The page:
We’ve worked hard to build trust among and between participants. This work is continuous and must be repeated every time we meet. At the beginning of each gathering, we agree to our agreements. While they continue to evolve, these are the ones that fit us right now:
Let’s be curious, kind, and compassionate
Let’s be careful of our own judgements
Let’s go with the currents
Let’s be ourselves
Let’s be comfortable with being uncomfortable
Let’s acknowledge that our perspectives are just that
Let’s seek connection and build community
Let’s leave stories here, take lessons with us
Let’s have FUN!
3. Know your system. Work within it to work it.
We meet over the lunch hour on our personal time. Meeting rooms are generally empty at noon, and the time doesn’t interfere with our work. The timing also keeps it accessible for people who have life and family commitments outside of work hours.
4. Model inclusivity...
There are practises -- both big and small -- we’ve adopted to foster interculturalism and inclusivity. We do our best to apply a GBA+ lens to our gatherings. We open each of our meetings with acknowledgement that we are gathered on Treaty 6 territory, and consider what that means to each of us as individuals and as public servants. We also ensure that the snacks are provided with an eye to inclusion (including gluten free, vegan, nut-free and intercultural options).
5. … and know that in a large organization it’s impossible to reach everyone.
Our organization has a workforce of more than 14,000 that is geographically distributed throughout the city. I firmly believe that the power of the U.N.I.C.O.R.N.S. is rooted in its in-person convening. We wouldn’t have been able to foster the same levels of trust if we were meeting on-line. So our community of practice has been developed specifically for change makers who work downtown.
6. People aren’t there for the snacks. Provide them anyway.
Breaking bread together is a wonderful way to fast track trust building -- especially if you provide snacks that people may not be familiar with (see point #4 re: intercultural options. If you don’t have -- as examples -- any Jamaican, Middle Eastern or Chinese grocery stores in your area, most large supermarkets have an “international” section with really great options). We put out a jar to collect donations for the snacks that people are happy to contribute to.
7. Use the name of your group to your advantage.
Barb and I called our group the U.N.I.C.O.R.N.S. because it made us laugh. What we didn’t appreciate at the time was how useful the name would be as filter for participants to self-select in to the group. As it turns out, the sort of change agent we wanted to support through this community of practice -- the change agents who prioritize social good, equity, relationships, and shared leadership practices -- also find the name funny. And so they are the ones who show up.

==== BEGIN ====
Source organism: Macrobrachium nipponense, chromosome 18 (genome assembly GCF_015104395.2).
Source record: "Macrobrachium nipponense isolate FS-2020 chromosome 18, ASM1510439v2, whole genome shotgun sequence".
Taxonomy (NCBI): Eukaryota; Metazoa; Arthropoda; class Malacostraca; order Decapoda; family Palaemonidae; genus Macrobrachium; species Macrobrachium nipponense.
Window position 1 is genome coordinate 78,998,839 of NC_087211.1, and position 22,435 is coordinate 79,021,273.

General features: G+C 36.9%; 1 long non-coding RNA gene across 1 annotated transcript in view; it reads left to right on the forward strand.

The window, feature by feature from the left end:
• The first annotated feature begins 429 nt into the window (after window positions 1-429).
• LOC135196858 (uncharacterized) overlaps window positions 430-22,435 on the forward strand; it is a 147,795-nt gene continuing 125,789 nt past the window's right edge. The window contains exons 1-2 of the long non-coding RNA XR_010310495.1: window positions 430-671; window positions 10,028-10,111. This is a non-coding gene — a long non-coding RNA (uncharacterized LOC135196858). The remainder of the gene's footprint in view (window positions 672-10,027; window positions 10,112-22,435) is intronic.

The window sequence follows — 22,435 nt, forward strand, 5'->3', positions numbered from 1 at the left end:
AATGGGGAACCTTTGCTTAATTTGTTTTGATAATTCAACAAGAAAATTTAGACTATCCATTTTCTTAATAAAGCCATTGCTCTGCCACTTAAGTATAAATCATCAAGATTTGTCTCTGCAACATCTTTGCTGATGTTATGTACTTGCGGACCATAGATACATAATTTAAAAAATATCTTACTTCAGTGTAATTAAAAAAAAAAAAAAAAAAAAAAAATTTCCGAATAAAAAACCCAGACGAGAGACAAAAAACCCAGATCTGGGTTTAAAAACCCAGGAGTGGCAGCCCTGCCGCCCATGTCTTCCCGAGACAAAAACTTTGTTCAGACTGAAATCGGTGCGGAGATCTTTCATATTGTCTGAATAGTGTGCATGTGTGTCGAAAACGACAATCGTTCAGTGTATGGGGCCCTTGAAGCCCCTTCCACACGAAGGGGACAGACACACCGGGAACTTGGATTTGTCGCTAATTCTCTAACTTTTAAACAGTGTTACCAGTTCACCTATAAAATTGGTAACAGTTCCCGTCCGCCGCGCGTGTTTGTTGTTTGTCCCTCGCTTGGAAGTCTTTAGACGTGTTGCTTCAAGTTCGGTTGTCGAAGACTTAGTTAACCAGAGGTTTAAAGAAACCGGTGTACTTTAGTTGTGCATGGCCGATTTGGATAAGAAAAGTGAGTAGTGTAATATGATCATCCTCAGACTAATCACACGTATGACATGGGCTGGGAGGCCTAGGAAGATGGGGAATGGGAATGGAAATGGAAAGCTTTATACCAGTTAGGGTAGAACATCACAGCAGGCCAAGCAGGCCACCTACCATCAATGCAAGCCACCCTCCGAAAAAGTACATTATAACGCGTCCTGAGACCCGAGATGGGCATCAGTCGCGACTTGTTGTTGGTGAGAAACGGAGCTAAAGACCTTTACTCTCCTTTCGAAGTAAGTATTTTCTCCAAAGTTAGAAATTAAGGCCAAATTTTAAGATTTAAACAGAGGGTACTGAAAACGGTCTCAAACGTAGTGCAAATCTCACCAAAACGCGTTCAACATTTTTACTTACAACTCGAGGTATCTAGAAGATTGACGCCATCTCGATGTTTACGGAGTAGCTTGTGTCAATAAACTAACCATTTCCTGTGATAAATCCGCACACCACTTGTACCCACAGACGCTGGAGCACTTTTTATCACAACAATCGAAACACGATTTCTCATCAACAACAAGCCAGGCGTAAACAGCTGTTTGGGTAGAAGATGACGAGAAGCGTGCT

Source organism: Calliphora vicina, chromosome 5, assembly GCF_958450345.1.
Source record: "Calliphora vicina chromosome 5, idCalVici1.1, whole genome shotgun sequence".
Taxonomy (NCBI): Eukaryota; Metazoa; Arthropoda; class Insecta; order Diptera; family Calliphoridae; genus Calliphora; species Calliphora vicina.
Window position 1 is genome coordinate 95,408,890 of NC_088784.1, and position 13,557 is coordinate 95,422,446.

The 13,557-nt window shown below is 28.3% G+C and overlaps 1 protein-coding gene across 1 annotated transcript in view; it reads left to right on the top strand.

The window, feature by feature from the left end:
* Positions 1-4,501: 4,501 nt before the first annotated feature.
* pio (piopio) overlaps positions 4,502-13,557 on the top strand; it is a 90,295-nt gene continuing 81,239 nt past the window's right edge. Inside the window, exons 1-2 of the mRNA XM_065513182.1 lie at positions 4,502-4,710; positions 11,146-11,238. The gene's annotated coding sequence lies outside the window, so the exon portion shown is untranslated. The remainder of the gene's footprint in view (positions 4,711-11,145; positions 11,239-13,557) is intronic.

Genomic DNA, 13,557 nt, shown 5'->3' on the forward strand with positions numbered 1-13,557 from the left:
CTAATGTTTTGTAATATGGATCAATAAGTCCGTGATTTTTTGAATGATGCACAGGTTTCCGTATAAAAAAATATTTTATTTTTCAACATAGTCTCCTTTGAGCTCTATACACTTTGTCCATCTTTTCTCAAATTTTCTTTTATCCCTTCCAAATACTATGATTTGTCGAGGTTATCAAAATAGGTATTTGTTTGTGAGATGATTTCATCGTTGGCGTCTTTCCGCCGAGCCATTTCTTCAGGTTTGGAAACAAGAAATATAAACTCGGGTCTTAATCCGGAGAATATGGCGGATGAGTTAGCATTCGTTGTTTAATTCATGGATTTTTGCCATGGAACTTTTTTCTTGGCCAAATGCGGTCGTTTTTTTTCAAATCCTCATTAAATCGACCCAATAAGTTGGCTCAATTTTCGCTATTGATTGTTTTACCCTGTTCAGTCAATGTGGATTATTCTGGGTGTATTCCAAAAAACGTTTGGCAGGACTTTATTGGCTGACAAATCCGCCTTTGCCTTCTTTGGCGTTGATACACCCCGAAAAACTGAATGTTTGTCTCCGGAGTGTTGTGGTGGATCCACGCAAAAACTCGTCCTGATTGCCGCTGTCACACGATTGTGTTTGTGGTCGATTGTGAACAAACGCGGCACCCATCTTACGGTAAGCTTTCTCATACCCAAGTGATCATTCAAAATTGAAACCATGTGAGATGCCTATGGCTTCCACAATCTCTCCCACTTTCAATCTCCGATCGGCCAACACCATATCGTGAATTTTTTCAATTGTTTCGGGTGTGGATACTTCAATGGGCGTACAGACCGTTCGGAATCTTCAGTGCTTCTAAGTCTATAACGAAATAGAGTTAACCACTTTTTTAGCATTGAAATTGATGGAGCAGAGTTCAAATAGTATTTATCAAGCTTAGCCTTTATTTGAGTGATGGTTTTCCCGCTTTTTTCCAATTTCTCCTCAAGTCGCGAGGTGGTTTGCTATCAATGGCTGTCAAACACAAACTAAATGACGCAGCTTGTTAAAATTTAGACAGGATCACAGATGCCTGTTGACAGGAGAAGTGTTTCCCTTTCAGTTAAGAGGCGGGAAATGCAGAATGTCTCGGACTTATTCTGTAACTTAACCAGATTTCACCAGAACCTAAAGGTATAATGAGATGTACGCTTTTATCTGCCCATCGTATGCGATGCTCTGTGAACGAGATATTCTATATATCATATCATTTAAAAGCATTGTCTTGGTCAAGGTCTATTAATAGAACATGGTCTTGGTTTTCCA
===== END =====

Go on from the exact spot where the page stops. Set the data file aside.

8. You will need a self-motivated, resilient (and stubborn) convener.
Convening the U.N.I.C.O.R.N.S. has been among the most rewarding experiences of my professional career. And, I’d like to figure out a way for this community of practice to live beyond me. Barb retired this past year, and so the convening of the U.N.I.C.O.R.N.S. falls to me. We’ve tried experimenting with other people serving as conveners on a monthly basis, but to date, it hasn’t worked. The collective still needs a central convener (i.e. me) to bring the group together, otherwise, our meet-ups simply don’t happen. We’re going to give it another shot in the new year, with a rotating convener, where I’ll provide some additional support for a warm hand-over. I’m hopeful that it will stick so that this community of practice can have the sustainability to live beyond a single central convener (and her stubbornness).
9. Keep evolving.
We’re at a place now where we’re trying to figure out where we go next. Members have expressed a deep appreciation for meeting like-minded people in the organization, and some now have a desire for the group to move towards more action-oriented work as a collective. Which, to me, is amazing. This means that our initial hope for this group is coming to fruition.
We’re not quite sure what happens “next.” However, I do know that wherever we do end up going, we will be better for it—as individuals, as an organization, and as a city.
Post-script (May 2019): A few months after this original post was shared on ABSI Connect’s blog, it went “viral” (…well, government viral) across Canada. As a result, change agents across the country have started to form their own UNICORN-inspired groups. An updated version of this article was recently shared by Apolitical and can be found here.
Miki Stricker-Talbot is an Intrapreneur with the City of Edmonton and previously worked for the City of Toronto. Together with Barb Ursuliak, she is the co-founder and convener of the United Network of Innovative Change-agents Organizing to Realize New Strategies (U.N.I.C.O.R.N.S.) and would love to hear from you about making change from within your organization. Catch her at email@example.com or linkedin.com/in/miki-stricker-talbot.